Ice Rod Matching

A Gudes Life

by Tim Moore

One of the first lessons I teach new anglers and those looking to increase their catch is how to properly match your rod and reel to your line and lure. A properly matched setup allows you to get the most out of the equipment you are using, maximizes the potential of your equipment, and allows you to get the most out of it. Will you catch fish with an improperly matched setup? Sure you will, but you’ll catch more fish, feel your lure, detect more bites, and ultimately become a better angler if your gear is well-balanced.

We know you anglers are getting anxious to see some more ice on the lakes for this season of ice fishing. You know it will be here, but to get you in the mood our newest column by “A Guide’s Life” columnist Tim Moore provides a few tips on making the most of the experience. Enjoy reading and happy fishing!!
We know you anglers are getting anxious to see some more ice on the lakes for this season of ice fishing. You know it will be here, but to get you in the mood our newest column by “A Guide’s Life” columnist Tim Moore provides a few tips on making the most of the experience. Enjoy reading and happy fishing!!

Selecting line for use in cold weather presents a unique challenge. Even the best monofilament line has memory, especially when it gets cold. When your line comes off the spool it is going to want to coil. These coils act a springs and can dampen the action you are attempting to produce with your lure. Line coils also prevent you from detecting bites. Your line should be light enough that the lure you’re using can straighten it out. Small tungsten drop jigs like the Clam Epoxy Drop work best with 2-4 pound test line. Increase the size of your lure and you should increase the size of your line.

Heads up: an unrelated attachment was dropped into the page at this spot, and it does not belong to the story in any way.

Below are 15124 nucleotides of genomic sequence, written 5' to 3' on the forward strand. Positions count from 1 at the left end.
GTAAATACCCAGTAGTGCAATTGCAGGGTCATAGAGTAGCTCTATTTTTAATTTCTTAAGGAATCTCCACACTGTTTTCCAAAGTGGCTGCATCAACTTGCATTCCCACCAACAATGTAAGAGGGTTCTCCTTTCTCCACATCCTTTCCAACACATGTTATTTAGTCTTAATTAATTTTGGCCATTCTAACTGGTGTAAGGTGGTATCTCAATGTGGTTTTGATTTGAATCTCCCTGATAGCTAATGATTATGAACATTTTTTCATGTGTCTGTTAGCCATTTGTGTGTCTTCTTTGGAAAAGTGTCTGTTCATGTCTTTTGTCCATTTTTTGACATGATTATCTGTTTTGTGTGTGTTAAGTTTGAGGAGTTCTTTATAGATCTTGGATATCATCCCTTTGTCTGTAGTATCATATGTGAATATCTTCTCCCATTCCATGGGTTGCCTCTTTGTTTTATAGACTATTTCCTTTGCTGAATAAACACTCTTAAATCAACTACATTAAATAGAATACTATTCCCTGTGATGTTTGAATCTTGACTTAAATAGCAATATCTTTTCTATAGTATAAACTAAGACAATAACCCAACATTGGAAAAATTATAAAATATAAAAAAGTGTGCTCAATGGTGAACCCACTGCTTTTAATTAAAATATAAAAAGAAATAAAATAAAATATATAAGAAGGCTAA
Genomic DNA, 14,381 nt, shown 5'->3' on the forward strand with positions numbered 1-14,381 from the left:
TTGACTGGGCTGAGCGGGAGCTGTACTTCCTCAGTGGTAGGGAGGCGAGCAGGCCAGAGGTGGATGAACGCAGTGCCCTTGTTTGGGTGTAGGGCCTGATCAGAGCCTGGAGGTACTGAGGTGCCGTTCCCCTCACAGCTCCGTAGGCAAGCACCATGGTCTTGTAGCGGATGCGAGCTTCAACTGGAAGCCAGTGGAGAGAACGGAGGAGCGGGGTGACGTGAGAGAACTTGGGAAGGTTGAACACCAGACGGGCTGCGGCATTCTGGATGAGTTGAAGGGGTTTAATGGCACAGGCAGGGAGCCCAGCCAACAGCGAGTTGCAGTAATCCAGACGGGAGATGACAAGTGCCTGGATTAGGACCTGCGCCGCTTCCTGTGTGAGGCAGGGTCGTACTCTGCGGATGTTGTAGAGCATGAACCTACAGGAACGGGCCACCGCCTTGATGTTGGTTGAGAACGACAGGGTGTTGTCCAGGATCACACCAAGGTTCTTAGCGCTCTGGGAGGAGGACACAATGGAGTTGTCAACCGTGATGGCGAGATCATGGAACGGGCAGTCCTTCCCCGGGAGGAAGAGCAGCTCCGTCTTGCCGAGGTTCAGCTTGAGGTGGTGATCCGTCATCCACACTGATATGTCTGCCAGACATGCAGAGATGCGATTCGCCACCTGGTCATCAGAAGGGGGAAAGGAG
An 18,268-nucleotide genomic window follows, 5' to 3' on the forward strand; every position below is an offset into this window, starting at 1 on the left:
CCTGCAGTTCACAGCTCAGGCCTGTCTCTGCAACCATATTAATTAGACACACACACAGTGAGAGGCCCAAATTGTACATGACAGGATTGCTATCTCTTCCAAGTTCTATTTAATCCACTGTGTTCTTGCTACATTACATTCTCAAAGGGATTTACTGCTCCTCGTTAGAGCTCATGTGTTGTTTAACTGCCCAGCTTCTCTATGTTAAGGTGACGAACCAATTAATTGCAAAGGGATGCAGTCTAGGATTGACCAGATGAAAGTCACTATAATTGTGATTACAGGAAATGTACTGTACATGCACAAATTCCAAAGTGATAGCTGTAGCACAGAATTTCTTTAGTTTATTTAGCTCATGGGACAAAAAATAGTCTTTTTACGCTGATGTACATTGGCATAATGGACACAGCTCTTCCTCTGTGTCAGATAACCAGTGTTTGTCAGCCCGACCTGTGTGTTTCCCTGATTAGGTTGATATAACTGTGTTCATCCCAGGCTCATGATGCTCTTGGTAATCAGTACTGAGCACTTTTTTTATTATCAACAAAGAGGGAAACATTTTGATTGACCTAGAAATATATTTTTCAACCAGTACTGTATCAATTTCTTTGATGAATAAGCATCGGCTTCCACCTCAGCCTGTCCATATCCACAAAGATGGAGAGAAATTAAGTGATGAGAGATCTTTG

Rod construction is very specific. Every rod is built to certain specifications based on power and action. Power (light to heavy) refers to how much pressure it takes to flex a rod, and action (slow to fast) is determined by where the rod flexes. To take the end of a 6 or 7 foot rod that was built for a 1 ounce lure and 12 pound test line, and use it with 2 pound test line and a size 12 tungsten jig can put an angler at a disadvantage because it isn’t properly matched for most of the lures used for ice fishing.
There is such a thing as overkill when it comes to rod selection. Too heavy and you lose sensitivity. Too light and you lose lure control. Your rod should match the lure and line you are using. Think of it as a theme. If you’re fishing with a light lure and line, fish with a light rod.
Having a rod that is matched to the line and lure you are using means better sensitivity, better lure control, and more success. When you decrease the size of your lure, make sure you make the necessary adjustments to the rest of your gear. If you’re goal is to catch more fish through the ice, then make sure you have a correctly matched setup. First choose your lure, then choose a rod and line accordingly. The right match is going to mean more fish through the ice.

Tim Moore is a professional fishing guide in New Hampshire. He owns and operates Tim Moore Outdoors, LLC and guides ice fishing trips on Lake Winnipesaukee. He is a member of the New England Outdoors Writers Association and the producer of Tim Moore Outdoors TV. Visit www.TimMooreOutdoors.com for more information.